It’s hardly a news flash that Woody Allen is no longer the filmmaker he once was; even the largely positive reaction to his last picture, “Match Point,” seemed more the result of wishful thinking on the part of many critics than actual accomplishment on his. To be sure, it was better than a lot of his recent work, but still highly flawed. Now comes “Scoop,” which shares that movie’s British location and its concern with murder and guilt but applies a comic tone to the material rather than a serious one. You might say Allen’s followed up an English-accented version of “Crimes and Misdemeanors” with one of “Manhattan Murder Mystery,” but that in each case the result is inferior to its model. And since “Murder Mystery” was mediocre in the first place, that means “Scoop” has real problems.
The flyweight script is more a loose series of riffs and coincidences than a carefully-thought out comic creation. The central figure is Sondra Pransky (Scarlett Johansson), a beautiful but somewhat goofy American journalist student vacationing with family friends in London. While volunteering in a magic act conducted by the seedy (and unaccountably successful, judging from the size of the audience) Great Splendini (Allen, here a.k.a. Sid Waterman), she’s visited by the shade of recently-deceased reporter Joe Strombel (Ian McShane), who’s happened upon a scoop while being transported across the river Styx and has escaped back to the land of the living to tell somebody about it. The somebody happens to be Sondra, and the big story is that handsome, dashing Peter Lyman (Hugh Jackman), the wealthy son of Lord Lyman (Julian Glover), is the infamous Tarot Killer, a contemporary Jack the Ripper. Soon Sondra is investigating the allegation by linking up with Peter, who immediately falls for her. But she’s not alone in her research: she’s enlisted Sid, whom she passes off as her father, as a reluctant–and predictably nervous–partner.
The process of uncovering the truth, true to tell, is a lax and meandering one, notable for two elements. One is the romance-with-suspicion relationship between Sondra and Peter, which presumably is supposed to generate some tension but is flatly written and played; one only need recall what Hitchcock was able to do with this sort of thing in “Notorious” and “North by Northwest” to recognize how pallid Allen’s treatment of it is. (Murder evokes about as much human feeling here as in an Agatha Christie mystery.) And while Johansson does nicely as the combination Lucy Ricardo and Nancy Drew–coming across far better than she did as the shrewish figure of “Match Point”–Jackman makes a charmless partner. It was also a mistake for Allen to close this thread of the picture with a murder scheme suggesting that, as with “Point,” he still has Dreiser (or at least “A Place in the Sun”) on the brain. It’s never a good idea to invite comparisons unless you have a pretty good idea they won’t be detrimental.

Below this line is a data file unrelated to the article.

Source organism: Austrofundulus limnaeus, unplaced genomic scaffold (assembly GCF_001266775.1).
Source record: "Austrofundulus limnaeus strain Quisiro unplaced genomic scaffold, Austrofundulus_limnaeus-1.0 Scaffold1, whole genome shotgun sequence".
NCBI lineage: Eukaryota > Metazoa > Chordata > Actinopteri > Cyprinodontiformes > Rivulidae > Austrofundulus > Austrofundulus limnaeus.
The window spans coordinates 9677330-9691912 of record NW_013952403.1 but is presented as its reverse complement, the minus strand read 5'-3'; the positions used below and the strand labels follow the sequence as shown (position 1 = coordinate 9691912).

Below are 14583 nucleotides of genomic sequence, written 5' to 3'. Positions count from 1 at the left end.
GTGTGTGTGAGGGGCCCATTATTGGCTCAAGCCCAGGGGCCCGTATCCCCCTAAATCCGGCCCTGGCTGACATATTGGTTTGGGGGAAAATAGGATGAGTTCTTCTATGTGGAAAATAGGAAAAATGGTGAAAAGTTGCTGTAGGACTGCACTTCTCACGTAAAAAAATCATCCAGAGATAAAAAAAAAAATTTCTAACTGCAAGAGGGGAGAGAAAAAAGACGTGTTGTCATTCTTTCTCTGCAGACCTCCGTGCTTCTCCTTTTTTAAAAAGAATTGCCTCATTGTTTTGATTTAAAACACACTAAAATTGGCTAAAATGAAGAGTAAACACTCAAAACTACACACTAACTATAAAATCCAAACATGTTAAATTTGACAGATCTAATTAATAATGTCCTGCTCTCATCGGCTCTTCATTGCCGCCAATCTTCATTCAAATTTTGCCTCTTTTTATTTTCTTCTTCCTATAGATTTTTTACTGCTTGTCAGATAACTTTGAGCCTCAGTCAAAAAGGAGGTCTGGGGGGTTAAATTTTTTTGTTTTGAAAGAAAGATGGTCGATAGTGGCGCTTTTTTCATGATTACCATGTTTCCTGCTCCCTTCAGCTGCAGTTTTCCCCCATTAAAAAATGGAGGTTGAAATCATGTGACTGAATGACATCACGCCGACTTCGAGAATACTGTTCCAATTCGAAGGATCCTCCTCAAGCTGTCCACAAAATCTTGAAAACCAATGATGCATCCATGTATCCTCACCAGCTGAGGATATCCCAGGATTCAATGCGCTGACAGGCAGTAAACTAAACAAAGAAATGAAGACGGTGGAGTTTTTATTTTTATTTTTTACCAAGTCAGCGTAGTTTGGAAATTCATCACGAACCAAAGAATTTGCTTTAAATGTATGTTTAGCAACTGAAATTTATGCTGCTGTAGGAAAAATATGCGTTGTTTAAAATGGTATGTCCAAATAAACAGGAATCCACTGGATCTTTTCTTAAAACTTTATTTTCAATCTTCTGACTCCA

The second big part of “Scoop” is Allen’s grumpily avuncular Sid, who provides a stream of comic commentary to the sleuthing. The role gives him the opportunity to deliver his customary shtick–the flustered demeanor and chain of drily witty observations–without, happily, portraying him as the romantic partner of a woman far younger than himself. And it allows for a clever final joke for the writer-director-star. But it remains nothing more than a device for putting what’s really a peripheral character at the center of the action to provide a showcase for what’s basically an Allen stand-up routine. (It also reveals him to be a rather ungenerous writer, since he hoards almost all the best bits of dialogue for himself.) And while a few of his lines are moderately amusing, in a second-hand way (a bit of conversation confusing trollop and Trollope is watered-down Paul Theroux, though most are reminiscent of old Allen bits), most seem forced. It also stretches credulity to presume that an inept, old-fashioned vaudevillian like Waterman could have the slightest degree of success on a London stage; if his ability to draw crowds is supposed to be a joke, we should at least be told why, since on the surface Sid seems about as adept a performer as Broadway Danny Rose was an agent.
The only other performers in “Scoop” who manage to make an impression are McShane, as the spirit who shows up without explanation far too often, and Charles Dance, playing a journalist who offers Sondra professional advice, who dashes off a ream of expository dialogue with admirably understated aplomb. On the technical level the picture is merely adequate, but Remi Adefarasin’s cinematography does make reasonably good use of the England locations; and the score, which makes use of classical snippets rather than jazz bits, is okay if not terribly imaginative.
Among Allen’s later movies “Scoop” isn’t awful, the way “Celebrity” (1998), for example, was. But like so many of his recent efforts, it’s a relatively feeble, lackadaisical piece, mildly amusing but far too reminiscent of the superior movies he made years ago and with too many dead spots. In newspaper terms, it doesn’t deserve an extra edition and would be better off buried on some inner page of the Times.